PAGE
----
Cuban Imports Are Under Valued – Cubans are good at baseball.  For whatever reason the Major Leagues are still wrestling with this fact.  Sure when a Cuban defects they get attention and are often signed to a Major League contract but their projection is always clouded based on the lack of knowledge about where their stats really came from and in turn they are generally signed to under market value contracts.  In a world where stars past their prime receive $25+ million per year 10 year contracts (*cough* Pujols *cough* Cabrera *cough*) how else do you explain Yasiel Puig (arguably last year’s NL MVP) signing a 7 year $42M contract, Yoenis Céspedes agreeing to a 4 year $36M deal with the A’s, and soon to be star Jorge Soler signing for 9 years and $30M total with the Cubs?  Those are bargin basement prices for the production these players provide.  So what did Rick Hahn do this off season?  He signed the best Cuban player off them all right as he enters his peak years for a measly $68 million over 6 years.

Blue Collar Fans Like Blue Collar Players – The White Sox faithful are a unique breed.  The pride themselves on being the antitheist to the preppy Northsiders as they embody the working class of our fair city.  There’s a reason having your playing style described as “dirty” or “scrappy” is a medal of honor in White Sox lore.  White Sox fans are going to fall in love with Adam Eaton.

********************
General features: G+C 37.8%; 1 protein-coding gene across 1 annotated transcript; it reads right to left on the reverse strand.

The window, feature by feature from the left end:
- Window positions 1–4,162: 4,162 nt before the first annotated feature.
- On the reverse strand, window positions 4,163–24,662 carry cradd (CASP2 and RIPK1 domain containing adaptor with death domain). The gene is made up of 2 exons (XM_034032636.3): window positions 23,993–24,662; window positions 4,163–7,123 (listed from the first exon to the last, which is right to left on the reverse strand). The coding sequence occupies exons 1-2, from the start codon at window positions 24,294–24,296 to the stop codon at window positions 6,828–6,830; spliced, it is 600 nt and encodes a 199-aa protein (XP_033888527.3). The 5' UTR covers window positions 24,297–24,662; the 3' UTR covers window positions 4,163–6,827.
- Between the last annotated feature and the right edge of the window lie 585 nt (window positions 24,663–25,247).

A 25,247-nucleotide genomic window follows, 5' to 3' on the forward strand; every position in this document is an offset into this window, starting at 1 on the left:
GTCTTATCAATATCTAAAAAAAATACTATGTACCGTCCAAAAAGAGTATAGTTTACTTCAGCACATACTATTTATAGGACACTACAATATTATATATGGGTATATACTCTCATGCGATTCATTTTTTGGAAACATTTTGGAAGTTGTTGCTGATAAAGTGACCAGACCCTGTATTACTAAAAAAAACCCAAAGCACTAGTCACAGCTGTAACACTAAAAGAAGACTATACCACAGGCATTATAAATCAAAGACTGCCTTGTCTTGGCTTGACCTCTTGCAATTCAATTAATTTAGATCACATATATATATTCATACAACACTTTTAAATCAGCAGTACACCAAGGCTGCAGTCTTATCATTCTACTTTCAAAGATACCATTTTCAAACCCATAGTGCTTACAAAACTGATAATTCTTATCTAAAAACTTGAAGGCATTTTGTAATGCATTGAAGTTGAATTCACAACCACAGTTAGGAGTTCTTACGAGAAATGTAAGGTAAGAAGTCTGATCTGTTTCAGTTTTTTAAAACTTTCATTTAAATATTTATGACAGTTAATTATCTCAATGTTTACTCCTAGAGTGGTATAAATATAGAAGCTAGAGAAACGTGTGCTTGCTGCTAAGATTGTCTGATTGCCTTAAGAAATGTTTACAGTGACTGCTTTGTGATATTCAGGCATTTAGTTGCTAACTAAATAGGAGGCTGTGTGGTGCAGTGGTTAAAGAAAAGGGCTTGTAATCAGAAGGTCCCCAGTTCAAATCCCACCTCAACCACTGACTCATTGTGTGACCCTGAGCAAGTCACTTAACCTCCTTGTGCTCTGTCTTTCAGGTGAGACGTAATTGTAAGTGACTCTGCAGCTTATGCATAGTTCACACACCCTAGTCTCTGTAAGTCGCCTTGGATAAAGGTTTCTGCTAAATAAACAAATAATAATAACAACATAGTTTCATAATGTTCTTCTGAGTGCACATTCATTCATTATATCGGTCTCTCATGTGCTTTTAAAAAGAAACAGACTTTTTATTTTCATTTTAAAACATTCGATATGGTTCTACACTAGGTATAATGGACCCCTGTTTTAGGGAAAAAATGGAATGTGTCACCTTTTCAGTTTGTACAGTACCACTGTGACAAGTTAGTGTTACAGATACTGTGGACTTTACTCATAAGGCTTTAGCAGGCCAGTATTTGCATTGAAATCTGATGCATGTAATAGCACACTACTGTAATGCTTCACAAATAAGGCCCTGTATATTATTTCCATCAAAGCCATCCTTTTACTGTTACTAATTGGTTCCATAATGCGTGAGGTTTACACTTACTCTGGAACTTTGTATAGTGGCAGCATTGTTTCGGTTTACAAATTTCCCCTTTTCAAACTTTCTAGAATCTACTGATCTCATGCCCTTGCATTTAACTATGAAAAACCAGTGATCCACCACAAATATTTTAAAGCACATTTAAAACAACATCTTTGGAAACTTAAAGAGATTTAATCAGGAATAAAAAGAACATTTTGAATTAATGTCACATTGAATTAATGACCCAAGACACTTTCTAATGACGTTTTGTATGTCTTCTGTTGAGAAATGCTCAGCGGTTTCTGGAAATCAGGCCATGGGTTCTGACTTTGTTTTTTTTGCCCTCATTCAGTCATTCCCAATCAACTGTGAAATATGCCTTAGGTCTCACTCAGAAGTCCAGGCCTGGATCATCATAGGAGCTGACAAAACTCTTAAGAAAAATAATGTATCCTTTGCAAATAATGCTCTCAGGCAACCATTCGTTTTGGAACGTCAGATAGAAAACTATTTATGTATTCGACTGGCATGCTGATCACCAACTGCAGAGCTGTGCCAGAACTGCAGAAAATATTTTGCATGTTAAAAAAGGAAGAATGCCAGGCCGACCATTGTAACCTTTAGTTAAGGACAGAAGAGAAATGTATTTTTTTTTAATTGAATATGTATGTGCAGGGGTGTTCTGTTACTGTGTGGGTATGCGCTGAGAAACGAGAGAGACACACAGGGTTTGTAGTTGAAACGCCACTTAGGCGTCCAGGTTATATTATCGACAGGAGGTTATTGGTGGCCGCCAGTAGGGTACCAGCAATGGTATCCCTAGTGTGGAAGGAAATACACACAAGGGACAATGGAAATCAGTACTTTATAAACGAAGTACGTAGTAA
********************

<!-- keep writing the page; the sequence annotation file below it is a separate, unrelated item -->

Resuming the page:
So where does this leave us today?  If I wrote this column six weeks ago I’d have picked the White Sox to be a lurking candidate to be the under the radar team that sneaks up on the league and gets to play October baseball this year.  There’s one every year.  That article would have been written about the always reliable Don Cooper-led pitching holding down the fort and the offense getting just enough of a boost where all those 4-3 losses last year become 6-4 victories and the Sox give the Tigers a real scare for the division title.  That was until the Sox pitching staff got shelled in Arizona these past six weeks.

I know that spring training stats mean very little and the air in Arizona makes it a hitter friendly atmosphere, but every pitching staff faced the same elements and besides an injury riddled Rangers squad no one fared as poorly as the Pale Hose did.

So what if this is the year that the Injury-Waiting-To-Happen Chris Sale actually gets injured?  What if John Danks is the John Danks who performed last year and not the one who signed the most lucrative pitching contract ever handed out by the White Sox in 2011 and then promptly has been hurt ever since?  If that one steadying force of the team were to go away, where does that leave this squad?

At the end of the day I’m going to default to the mystical powers of Don Cooper and assume he can coax another above average season out of this collection of talent and I do believe the bats end up performing as expected.  I think Jose Abreu is your AL Rookie of the Year (at a questionable age of 27) and the White Sox stay competitive throughout but don’t get to go to the big dance.  Call it an entertaining 85-79 record and further proof that the best move the Sox made was letting Rick Hahn steer the ship for the forseeable future.